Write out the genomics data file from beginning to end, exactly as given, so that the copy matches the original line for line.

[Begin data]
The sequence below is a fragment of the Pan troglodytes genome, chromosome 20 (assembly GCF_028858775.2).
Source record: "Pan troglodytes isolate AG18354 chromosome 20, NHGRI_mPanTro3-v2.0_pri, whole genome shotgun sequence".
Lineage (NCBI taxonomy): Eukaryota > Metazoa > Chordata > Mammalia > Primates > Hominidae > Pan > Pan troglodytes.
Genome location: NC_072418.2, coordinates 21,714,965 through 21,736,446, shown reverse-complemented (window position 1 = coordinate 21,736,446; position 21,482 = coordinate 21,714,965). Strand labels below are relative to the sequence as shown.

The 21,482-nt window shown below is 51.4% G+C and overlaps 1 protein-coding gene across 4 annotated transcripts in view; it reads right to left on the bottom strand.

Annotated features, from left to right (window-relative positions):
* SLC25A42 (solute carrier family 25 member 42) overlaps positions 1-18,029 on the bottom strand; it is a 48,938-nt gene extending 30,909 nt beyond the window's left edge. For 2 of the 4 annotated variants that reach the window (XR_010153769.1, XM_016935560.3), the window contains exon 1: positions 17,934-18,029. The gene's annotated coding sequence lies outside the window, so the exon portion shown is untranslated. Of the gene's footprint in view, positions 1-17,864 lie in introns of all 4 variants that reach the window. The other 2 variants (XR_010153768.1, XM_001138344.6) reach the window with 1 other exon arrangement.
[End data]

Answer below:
The sequence below is a fragment of the Pan troglodytes genome, chromosome 20 (assembly GCF_028858775.2).
Source record: "Pan troglodytes isolate AG18354 chromosome 20, NHGRI_mPanTro3-v2.0_pri, whole genome shotgun sequence".
Lineage (NCBI taxonomy): Eukaryota > Metazoa > Chordata > Mammalia > Primates > Hominidae > Pan > Pan troglodytes.
Genome location: NC_072418.2, coordinates 21,714,965 through 21,736,446, shown reverse-complemented (window position 1 = coordinate 21,736,446; position 21,482 = coordinate 21,714,965). Strand labels below are relative to the sequence as shown.

The 21,482-nt window shown below is 51.4% G+C and overlaps 1 protein-coding gene across 4 annotated transcripts in view; it reads right to left on the bottom strand.

Annotated features, from left to right (window-relative positions):
* SLC25A42 (solute carrier family 25 member 42) overlaps positions 1-18,029 on the bottom strand; it is a 48,938-nt gene extending 30,909 nt beyond the window's left edge. For 2 of the 4 annotated variants that reach the window (XR_010153769.1, XM_016935560.3), the window contains exon 1: positions 17,934-18,029. The gene's annotated coding sequence lies outside the window, so the exon portion shown is untranslated. Of the gene's footprint in view, positions 1-17,864 lie in introns of all 4 variants that reach the window. The other 2 variants (XR_010153768.1, XM_001138344.6) reach the window with 1 other exon arrangement.